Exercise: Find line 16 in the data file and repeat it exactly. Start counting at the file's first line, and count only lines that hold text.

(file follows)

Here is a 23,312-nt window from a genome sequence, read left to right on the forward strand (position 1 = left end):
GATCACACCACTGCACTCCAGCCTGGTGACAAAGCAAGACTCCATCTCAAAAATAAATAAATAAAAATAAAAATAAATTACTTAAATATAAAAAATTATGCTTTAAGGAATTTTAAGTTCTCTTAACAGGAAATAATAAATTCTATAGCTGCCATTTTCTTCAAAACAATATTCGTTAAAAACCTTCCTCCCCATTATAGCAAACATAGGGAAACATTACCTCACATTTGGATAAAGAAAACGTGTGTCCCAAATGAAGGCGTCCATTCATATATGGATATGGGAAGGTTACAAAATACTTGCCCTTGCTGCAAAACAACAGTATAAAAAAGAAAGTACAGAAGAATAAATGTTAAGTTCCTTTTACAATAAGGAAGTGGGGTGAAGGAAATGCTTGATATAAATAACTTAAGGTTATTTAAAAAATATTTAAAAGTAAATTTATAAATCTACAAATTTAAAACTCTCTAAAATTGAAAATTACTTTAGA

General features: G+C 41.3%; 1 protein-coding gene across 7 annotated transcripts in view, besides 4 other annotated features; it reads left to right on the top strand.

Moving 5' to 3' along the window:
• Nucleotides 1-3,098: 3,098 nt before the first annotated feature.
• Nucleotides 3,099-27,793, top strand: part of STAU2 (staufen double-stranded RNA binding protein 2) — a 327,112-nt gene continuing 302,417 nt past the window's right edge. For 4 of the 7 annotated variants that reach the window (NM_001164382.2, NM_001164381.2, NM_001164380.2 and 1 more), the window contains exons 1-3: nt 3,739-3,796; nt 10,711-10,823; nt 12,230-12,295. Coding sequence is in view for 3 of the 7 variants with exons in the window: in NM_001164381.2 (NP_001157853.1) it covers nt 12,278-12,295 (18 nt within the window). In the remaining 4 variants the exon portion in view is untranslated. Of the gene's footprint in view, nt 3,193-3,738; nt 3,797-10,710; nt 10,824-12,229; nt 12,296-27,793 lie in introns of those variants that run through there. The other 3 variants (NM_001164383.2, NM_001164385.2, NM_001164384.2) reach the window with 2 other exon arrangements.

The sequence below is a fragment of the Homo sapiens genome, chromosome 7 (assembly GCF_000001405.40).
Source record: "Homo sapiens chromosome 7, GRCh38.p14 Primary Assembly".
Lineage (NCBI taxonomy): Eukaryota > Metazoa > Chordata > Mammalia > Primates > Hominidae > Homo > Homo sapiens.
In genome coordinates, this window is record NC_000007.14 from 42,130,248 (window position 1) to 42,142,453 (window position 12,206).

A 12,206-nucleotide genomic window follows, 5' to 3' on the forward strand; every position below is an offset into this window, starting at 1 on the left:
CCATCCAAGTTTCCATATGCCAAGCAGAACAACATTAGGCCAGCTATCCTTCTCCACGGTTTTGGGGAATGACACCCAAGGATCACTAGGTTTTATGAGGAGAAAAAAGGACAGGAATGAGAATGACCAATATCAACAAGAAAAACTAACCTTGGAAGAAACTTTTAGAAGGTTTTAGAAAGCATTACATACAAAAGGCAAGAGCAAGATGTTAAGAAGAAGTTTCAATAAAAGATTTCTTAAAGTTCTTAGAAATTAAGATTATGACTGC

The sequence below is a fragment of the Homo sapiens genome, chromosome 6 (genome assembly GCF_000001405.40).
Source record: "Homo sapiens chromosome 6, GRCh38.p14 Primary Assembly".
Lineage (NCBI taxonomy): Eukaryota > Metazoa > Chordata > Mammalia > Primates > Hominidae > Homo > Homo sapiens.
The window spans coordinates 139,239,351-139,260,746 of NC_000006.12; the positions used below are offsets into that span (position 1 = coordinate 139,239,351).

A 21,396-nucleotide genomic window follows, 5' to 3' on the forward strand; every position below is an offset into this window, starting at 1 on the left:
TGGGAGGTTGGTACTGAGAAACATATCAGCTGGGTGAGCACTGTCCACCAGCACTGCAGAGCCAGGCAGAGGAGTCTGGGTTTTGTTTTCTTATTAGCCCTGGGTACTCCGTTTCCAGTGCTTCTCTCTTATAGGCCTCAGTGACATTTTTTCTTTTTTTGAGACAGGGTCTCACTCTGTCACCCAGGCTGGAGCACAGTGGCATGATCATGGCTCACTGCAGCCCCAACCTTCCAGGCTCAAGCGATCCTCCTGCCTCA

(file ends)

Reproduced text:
The window spans coordinates 139,239,351-139,260,746 of NC_000006.12; the positions used below are offsets into that span (position 1 = coordinate 139,239,351).